History and examination
The three main points to inquire about when evaluating ulcers are site; number (single or multiple); and onset/behaviour (acute, persistent, or recurrent). Ulcers lasting >3/52 are of concern as they may be malignant; alternatively, they may be due to chronic infection.
On examining, as well as looking for the site and number of lesions, look at size; whether the lesion is flat or elevated; at whether the edge is flat or elevated and regular or irregular; and for any sign of bleeding. Also check for cervical/submandibular swelling. Mouth examination should be performed with dentures/dental appliances removed, and should go through the following stages:
- Inner labial mucosa, upper and lower
- Buccal mucosa, right and left
- Floor of the mouth
- Dorsum of the tongue
- Ventral tongue/floor of the mouth
- Both lateral borders of the tongue
- Hard and soft palate
Also, palpate the floor of the mouth for induration. Ditto any lesions.
For causes, remember the mnemonic So Many Laws And Directives:
- Local trauma (physical or chemical)
Further subdivide by acronym BIGS:
- Blood disorders
- Skin disorders
Blood disorders: Anaemia, leukaemia/myelodysplasia, neutropenia, hypereosinophilic syndrome
Infective: Mainly viral:
- Chicken pox/shingles
- Infectious mononucleosis
- Echoviruses/coxsackieviruses (hand, foot & mouth, herpangina)
Also – mycobacterium tuberculosis, mycoses (candida, histoplasmosis), leishmaniasis, Treponema pallidum, ‘others’.
Gastrointestinal: coeliac disease, IBD
- Pemphigus and pemphigoid
- Lichen planus
- Erythema multiforme
- Dermatitis herpetiformis
- Linear IgA disease
- Epidermolysis bullosa
Vasculitis (the author conveniently ignores the fact that this doesn’t fit in the acronym at all):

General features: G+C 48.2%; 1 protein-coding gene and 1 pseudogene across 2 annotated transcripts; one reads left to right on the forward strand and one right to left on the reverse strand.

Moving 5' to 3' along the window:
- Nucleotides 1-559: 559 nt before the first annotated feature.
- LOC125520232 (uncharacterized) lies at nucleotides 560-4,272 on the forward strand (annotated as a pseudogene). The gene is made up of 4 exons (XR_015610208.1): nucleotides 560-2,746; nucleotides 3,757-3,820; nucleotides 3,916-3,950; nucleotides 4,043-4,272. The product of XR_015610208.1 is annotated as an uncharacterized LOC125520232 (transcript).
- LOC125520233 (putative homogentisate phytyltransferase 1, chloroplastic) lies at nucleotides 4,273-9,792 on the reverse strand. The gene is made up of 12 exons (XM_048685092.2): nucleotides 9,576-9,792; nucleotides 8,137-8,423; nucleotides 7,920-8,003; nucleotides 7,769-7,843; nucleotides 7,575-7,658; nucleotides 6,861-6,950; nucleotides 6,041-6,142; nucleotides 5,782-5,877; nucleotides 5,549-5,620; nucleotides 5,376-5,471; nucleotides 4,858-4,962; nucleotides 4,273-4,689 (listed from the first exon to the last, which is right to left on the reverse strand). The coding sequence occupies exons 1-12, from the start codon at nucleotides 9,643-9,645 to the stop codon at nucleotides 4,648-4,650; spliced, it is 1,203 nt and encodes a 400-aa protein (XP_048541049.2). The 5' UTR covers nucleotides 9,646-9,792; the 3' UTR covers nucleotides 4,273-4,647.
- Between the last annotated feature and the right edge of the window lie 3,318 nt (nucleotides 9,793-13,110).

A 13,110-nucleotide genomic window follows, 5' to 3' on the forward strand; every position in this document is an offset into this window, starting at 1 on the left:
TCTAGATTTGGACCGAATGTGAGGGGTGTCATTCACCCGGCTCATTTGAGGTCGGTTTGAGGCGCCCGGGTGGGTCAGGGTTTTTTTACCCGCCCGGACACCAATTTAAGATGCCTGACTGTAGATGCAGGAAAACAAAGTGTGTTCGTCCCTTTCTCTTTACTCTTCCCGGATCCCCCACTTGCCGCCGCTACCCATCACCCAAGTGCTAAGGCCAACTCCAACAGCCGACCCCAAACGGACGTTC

- Wegener’s granulomatosis
- Sweet syndrome
- Reiter’s syndrome
- Periarteritis nodosa
In the case of ulcers due to a sharp-edged/broken tooth, obviously the cause needs to be removed. However, these can also be helped by prescribing an antiseptic mouthwash (chlorhexidine) and a mild topical analgesic (benzydamine mouthwash or spray).
Check full blood count and haematinics. (Also consider checks for coeliac disease and inflammatory markers to look for systemic GI causes, and HIV if appropriate.)
Benzydamine can help with symptoms, but topical steroid application is needed to shorten duration (unfortunately not licenced for this purpose). Methods of application include:
- Triamcinolone in Orabase: take 5 mm of ointment and apply to the ulcer. Avoid eating or drinking for 5 – 10 minutes afterwards.
- Fluticasone nasal spray – spray on the ulcer two or three times. Avoid eating or drinking for 5 – 10 minutes afterwards.
- Betamethasone sodium phosphate tablets, 500 mcg – dissolve one tablet in 10 – 15 ml water and rinse the area for 2 – 3 minutes.
All the above should be repeated 3 – 4 times daily for 5 – 7 days. This, by the way, can also help with recurrent aphthous ulcers caused by an underlying disorder. Other methods of application apparently exist, but the links to the references didn’t seem to be working. (From experience, I can say I’ve seen steroid inhaler recommended by one consultant for this purpose, to be squirted directly on the lesions.)
Recurrent ulcers can be an autoinflammatory condition; this differs from an autoimmune condition in that the flare-up of the immune system does not seem to be triggered by an autoantigen.
If multiple ulcers are associated with headache, fever, malaise, gingival swelling and lymphadenopathy, consider primary herpes stomatitis as a diagnosis (occurs primarily in the first three decades of life), or possibly PFAPA (periodic fever, aphthous stomatitis, pharyngitis, cervical adenitis). Treatment is with systemic antivirals (such as aciclovir) plus symptomatic treatment.